By Tonya Wells – BlogAboutJobs.com recently conducted a survey with over 200 recruiters and hiring managers worldwide. We received a lot of feedback, and the results are published here. These recruiters and hiring managers were asked to submit their Top 10 Things That Irritate Them the Most About a Candidate AND their Top 10 Things That Wow Them About a Candidate. The results below are the top 10 things recruiters and hiring managers said irritate them the most. These interview tips will help you do your best during the interview process, so take notes!
1. Candidate “follows- up” every hour. This one was submitted by multiple recruiters who participated in our survey. “Reminds of us of Family Guy when Stewie is calling for his Mum” said the Datrose Recruiting team in Rochester, NY. Recruiter Nina Piccini said it’s really irritating when a candidate calls and leaves a message the first time they call, only to follow-up with a call every hour afterwards, sometimes leaving multiple messages and sometimes just hanging up. Trust us. By the time you’ve called the third time, we recognize your phone number. At this point, you move from candidate to stalker. If we have an update for you, we will call you back with it. Try to understand that you are not our only candidate, and we are most likely in interviews with other candidates, we might be in a meeting with another client, or perhaps we are out of the office for personal reasons.
2. The personal information such as your email address and phone number on the resume you just sent us is incorrect.
3. Another frustrating one is when a candidate calls doesn’t tell you their name, and/or they don’t leave their phone number on voice mail so we can call them back.
4. The candidate embellished the truth on his or her application. This happens a lot when candidates use either resume samples, and they do not modify them to reflect their own experience; or, when they use resume services that simply have someone else write their resume for them rather than having them complete a questionnaire in advance where they must state their own experience. And then, there are the candidates that over embellish or exaggerate their skill level or the extent of their experience. My personal favorite exaggeration is the candidates who claim they’ve been developing in a particular software language for 10 years when that particular language has only been in existence for 5 years. I’ve also had candidates send me resumes with some certifications listed on it, and they couldn’t tell me what the certification acronyms stood for nor what skills the test verified.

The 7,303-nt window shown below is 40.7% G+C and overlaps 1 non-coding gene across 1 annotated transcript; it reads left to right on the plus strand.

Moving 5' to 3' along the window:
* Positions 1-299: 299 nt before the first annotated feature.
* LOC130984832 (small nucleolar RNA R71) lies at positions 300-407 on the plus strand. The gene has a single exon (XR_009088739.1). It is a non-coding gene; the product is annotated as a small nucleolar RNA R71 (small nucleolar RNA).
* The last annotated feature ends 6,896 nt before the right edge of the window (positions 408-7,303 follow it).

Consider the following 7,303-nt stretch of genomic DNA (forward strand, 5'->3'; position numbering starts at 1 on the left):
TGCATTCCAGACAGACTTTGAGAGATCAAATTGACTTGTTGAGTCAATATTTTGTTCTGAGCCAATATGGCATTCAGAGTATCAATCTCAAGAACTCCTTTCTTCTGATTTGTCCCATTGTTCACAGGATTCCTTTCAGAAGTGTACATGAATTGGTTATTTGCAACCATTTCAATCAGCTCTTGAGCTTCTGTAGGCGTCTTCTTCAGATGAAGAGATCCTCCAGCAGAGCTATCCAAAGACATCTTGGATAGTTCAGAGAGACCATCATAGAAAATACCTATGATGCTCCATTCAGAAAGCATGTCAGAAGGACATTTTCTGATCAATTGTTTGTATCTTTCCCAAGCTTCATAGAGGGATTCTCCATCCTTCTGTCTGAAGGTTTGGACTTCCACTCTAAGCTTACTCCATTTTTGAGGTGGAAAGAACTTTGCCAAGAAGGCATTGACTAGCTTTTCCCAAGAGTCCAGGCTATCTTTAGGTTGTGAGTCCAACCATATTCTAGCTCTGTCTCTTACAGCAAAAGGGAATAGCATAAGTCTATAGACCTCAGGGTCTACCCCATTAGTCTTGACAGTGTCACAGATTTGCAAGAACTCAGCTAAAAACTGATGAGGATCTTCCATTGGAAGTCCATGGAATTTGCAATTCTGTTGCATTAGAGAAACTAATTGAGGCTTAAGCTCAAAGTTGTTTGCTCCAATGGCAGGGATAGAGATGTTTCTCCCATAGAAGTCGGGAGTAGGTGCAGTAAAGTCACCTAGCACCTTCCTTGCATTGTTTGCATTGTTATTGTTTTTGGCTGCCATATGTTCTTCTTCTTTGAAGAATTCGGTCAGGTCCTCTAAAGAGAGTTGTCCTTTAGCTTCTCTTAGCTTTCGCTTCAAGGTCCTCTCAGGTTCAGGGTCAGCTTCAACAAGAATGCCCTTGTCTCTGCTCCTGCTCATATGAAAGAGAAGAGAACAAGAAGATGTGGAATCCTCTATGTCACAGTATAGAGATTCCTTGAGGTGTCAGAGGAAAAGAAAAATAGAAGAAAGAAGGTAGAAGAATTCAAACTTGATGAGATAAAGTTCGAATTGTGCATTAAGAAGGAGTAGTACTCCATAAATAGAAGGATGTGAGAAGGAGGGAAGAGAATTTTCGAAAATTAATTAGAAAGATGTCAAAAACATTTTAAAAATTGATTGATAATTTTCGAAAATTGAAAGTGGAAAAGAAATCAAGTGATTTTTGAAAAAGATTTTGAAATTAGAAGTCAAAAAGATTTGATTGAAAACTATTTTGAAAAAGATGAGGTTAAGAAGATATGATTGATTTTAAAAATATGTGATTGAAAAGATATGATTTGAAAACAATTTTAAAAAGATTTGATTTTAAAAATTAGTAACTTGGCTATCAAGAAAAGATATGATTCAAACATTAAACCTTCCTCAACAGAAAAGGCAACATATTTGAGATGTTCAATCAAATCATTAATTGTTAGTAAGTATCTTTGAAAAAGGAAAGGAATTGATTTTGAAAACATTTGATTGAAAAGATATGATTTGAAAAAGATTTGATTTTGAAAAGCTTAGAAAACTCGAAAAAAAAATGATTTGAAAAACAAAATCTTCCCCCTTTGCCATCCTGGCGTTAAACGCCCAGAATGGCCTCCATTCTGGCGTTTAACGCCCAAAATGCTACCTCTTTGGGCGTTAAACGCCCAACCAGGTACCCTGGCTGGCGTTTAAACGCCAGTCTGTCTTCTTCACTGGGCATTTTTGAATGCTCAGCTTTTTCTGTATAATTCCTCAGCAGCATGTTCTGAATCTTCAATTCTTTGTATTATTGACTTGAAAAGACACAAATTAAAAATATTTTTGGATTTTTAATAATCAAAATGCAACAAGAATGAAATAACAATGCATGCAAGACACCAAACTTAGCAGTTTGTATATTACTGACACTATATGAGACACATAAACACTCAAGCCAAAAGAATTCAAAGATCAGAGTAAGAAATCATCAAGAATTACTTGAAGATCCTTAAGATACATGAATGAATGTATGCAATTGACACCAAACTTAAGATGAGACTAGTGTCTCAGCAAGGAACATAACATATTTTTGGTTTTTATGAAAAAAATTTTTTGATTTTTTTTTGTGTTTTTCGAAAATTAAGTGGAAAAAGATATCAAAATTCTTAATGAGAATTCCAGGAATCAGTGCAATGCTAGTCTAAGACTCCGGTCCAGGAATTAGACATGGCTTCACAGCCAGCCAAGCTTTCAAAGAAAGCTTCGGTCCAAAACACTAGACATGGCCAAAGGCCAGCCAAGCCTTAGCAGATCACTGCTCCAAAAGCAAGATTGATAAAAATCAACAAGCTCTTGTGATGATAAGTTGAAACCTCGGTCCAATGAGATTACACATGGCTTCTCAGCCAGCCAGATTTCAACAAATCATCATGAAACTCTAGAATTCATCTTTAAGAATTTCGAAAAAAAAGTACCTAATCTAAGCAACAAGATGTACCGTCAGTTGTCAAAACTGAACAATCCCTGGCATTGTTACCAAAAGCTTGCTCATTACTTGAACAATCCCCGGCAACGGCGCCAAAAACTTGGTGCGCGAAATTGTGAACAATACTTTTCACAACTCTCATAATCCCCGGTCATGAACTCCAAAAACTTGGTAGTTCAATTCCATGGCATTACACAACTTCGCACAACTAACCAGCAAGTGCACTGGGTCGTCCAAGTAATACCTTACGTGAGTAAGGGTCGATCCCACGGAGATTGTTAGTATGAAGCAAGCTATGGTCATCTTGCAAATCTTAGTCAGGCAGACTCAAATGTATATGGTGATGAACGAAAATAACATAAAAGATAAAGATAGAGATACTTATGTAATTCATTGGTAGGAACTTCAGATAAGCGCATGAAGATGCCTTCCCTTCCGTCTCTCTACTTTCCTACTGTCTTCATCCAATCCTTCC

5. One of the recruiters responding from Robert Half International (as well as many others) said the most annoying thing to them is when the candidate goes MIA right in the middle of the hiring process. They don’t respond to numerous voice mails or emails to try to schedule an interview for them. What is even more irritating is to have that candidate finally call you back two or three weeks later (after the position has been filled) to let you know they are still interested in the position. If you are ill or going on vacation, you need to let your recruiter know in case you are their top pick for the position. A lot of times (but not always), a company is willing to wait for the perfect candidate if they are sick or already had a vacation planned during the interview cycle.
6. They did not read the job description but applied anyway. If I had a $1 for every time someone who only has experience flipping burgers has applied for an upper level management position for a job in which he or she has no educational requirements met nor do they have any job experience, I would be a rich person right now blogging from a beach somewhere warm. Read the job requirements before you apply for the job!
7. Once our candidate gets narrowed down to being ‘the one’ our client wants to hire, clients will sometimes request that we conduct drug screens or background checks on the candidate. This is usually because it is an employment requirement for all employees working for that particular company. We’ve let the candidate know first thing during the interview process that a drug screen and background check is required, and they’ve said nothing about having concerns about passing them. When the tests are run, the candidate does not pass. This is such a time waster for both the recruiter and the candidate. If you don’t think you can pass the checks, please bow out gracefully, make up an excuse for why you are no longer wanting to pursue the position, do something – just don’t waste everyone’s time who is involved in the interview process!